What’s the difference between categories and codes?

Categories tell you what kind of vehicle you are allowed to drive.

Codes tell you about the conditions that are applied to your use of the licence. Those might relate to you – for instance, you need to wear your specs or contacts – or to the vehicle, if it has to be modified for you to drive it.

Are there different types of driving licence?

The two main categories of licence are a provisional licence and a full licence.

A provisional licence is the first licence that’s issued to learner drivers. When they pass the test, they get a full licence.

The big difference? A provisional licence is green with an L-plate displayed on it. The full licence is pink.

However, a full licence can also carry provisional entitlement to other categories. For instance, you might have a full car licence, but only provisional motorcycle entitlement. You could also apply for provisional entitlement.to a bus or HGV category if you wanted to pursue a career as a driver – these provisional entitlements aren’t given automatically so you have to ask for them.

You can (at the moment) also drive in the UK on an EU driving licence. You don’t need to exchange it unless you lose it, it expires, or you get points on your licence. Things might change in 2021.

Drivers from most other countries can drive in the UK for twelve months but will then need to pass the driving test and get a UK licence. Drivers from the following countries, and from Gibraltar, Guernsey, Jersey and the Isle of Man, can exchange their licences without having to retake the test;

  • Australia,
  • Barbados, 
  • British Virgin Islands, 
  • Canada, 
  • Falkland Islands, 
  • Faroe Islands, 
  • Hong Kong, 
  • Japan, 
  • Monaco, 
  • New Zealand, 
  • Republic of Korea, 
  • Singapore, 
  • South Africa, 
  • Switzerland, and 
  • Zimbabwe

Strangely enough, you’ll probably get a better quote as a provisional driver than you will once you’ve passed your test! This may sound strange, but it’s quite logical; as a provisional driver you have to have a more experienced driver with a full licence in the car with you whenever you’re driving. Once you get your full licence you’re on your own – and that’s a bigger risk for the insurer.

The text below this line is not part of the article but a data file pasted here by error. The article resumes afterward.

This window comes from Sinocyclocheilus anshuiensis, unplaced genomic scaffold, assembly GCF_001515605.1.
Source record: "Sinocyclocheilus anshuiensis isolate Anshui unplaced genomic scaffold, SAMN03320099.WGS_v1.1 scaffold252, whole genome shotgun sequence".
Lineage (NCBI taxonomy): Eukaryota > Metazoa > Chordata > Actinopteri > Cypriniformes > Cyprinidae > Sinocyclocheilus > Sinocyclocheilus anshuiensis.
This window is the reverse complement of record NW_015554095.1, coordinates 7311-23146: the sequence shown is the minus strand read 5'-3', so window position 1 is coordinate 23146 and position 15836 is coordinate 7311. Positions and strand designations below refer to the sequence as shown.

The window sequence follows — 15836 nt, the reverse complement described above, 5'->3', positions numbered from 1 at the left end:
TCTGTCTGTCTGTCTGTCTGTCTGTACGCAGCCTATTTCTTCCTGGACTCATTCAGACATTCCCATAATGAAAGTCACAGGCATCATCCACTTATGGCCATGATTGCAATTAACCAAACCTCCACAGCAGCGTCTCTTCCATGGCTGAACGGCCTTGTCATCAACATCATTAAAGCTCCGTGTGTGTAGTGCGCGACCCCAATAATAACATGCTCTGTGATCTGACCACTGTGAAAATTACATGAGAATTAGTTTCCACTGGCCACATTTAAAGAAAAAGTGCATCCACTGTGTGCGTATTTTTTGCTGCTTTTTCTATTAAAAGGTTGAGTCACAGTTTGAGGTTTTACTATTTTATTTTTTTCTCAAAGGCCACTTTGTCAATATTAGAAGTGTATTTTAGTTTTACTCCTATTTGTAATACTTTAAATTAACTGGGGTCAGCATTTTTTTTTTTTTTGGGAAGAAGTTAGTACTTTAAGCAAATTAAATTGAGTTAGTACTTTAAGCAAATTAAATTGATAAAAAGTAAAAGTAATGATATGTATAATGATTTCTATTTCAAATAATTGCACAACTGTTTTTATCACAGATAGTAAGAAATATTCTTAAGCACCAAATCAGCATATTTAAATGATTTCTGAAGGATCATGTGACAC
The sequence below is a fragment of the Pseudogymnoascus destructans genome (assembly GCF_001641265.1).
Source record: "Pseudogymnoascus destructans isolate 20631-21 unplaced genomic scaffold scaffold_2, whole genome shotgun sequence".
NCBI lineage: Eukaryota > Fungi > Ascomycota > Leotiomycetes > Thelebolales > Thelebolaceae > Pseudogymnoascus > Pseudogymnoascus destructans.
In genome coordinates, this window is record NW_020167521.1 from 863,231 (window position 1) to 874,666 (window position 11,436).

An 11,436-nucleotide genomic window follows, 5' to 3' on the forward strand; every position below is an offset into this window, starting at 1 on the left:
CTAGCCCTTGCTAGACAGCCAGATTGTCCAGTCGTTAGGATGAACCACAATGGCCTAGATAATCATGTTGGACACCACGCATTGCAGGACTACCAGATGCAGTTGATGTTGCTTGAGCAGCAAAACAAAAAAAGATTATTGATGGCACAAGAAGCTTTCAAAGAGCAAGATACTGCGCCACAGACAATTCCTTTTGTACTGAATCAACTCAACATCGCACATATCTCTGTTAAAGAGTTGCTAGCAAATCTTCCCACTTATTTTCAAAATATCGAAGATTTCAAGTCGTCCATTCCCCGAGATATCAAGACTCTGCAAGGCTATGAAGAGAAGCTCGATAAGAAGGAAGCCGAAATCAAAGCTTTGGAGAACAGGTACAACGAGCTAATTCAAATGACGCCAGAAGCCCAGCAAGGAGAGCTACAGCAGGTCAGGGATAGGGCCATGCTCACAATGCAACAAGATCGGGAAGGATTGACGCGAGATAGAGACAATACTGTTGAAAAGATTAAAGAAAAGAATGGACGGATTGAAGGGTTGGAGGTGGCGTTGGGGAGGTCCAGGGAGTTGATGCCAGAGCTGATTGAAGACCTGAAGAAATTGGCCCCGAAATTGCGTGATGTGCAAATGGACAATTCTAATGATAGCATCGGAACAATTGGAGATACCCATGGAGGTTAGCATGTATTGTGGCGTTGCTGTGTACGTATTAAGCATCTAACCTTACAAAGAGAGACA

Drivers with a non-UK licence can find it difficult to insure a car in the UK. And insurers will ignore any No Claims Bonus that comes from another country, which could make your insurance more expensive.

There’s also the International Driving Permit. This isn’t a licence – you’ll need your UK licence to get one. It’s useful if you’re driving abroad as it is issued in accordance with international guidelines and is a multi-lingual document, so it’s accepted in numerous countries where your UK driving licence isn’t enough.

Do I need a  driving license to get insurance?

Generally, you need a licence to get insured. If you don’t have a driving licence you generally won’t be able to insure a car. 

There are a few exceptions. If you’re disabled, for instance, and unable to drive, but you own a car that your carers can use to help you get around, you may be able to get special car insurance.

Will insurance companies check my driving Licence with DVLA?

Yes, insurers will always check your licence. Thanks to a computer link with DVLA they can do so almost instantaneously.

They’ll want to be sure that you have a licence, and that it permits you to drive the category of vehicle you want to insure. And they also want to see details of any penalty points and convictions, as well as how long you’ve held the licence. DVLA will also tell them if you’ve ever been disqualified from driving – so don’t be tempted to lie. You’ll be found out.

What happens if you get caught driving without a license and insurance?

Driving without a licence and driving without insurance are road traffic offences, and will result in getting points on your licence and a fine.

Driving “otherwise than in accordance with a licence” is offence LC20, carrying 3-6 points on your licence. That might cover not having a licence at all, driving on your own even though you only have a provisional licence, or driving a licence in a category for which you don’t have an entitlement. If you’re a learner driver and you get 6 points, you’ll be disqualified from driving.

Offence IN10, driving without insurance, is seen as a far more serious offence than speeding. You’ll get between 6 and 8 points on your licence and could get an unlimited fine if the case is taken to court. You’ll also find it expensive to get insurance afterwards.

Comment's content is required.
Your name is required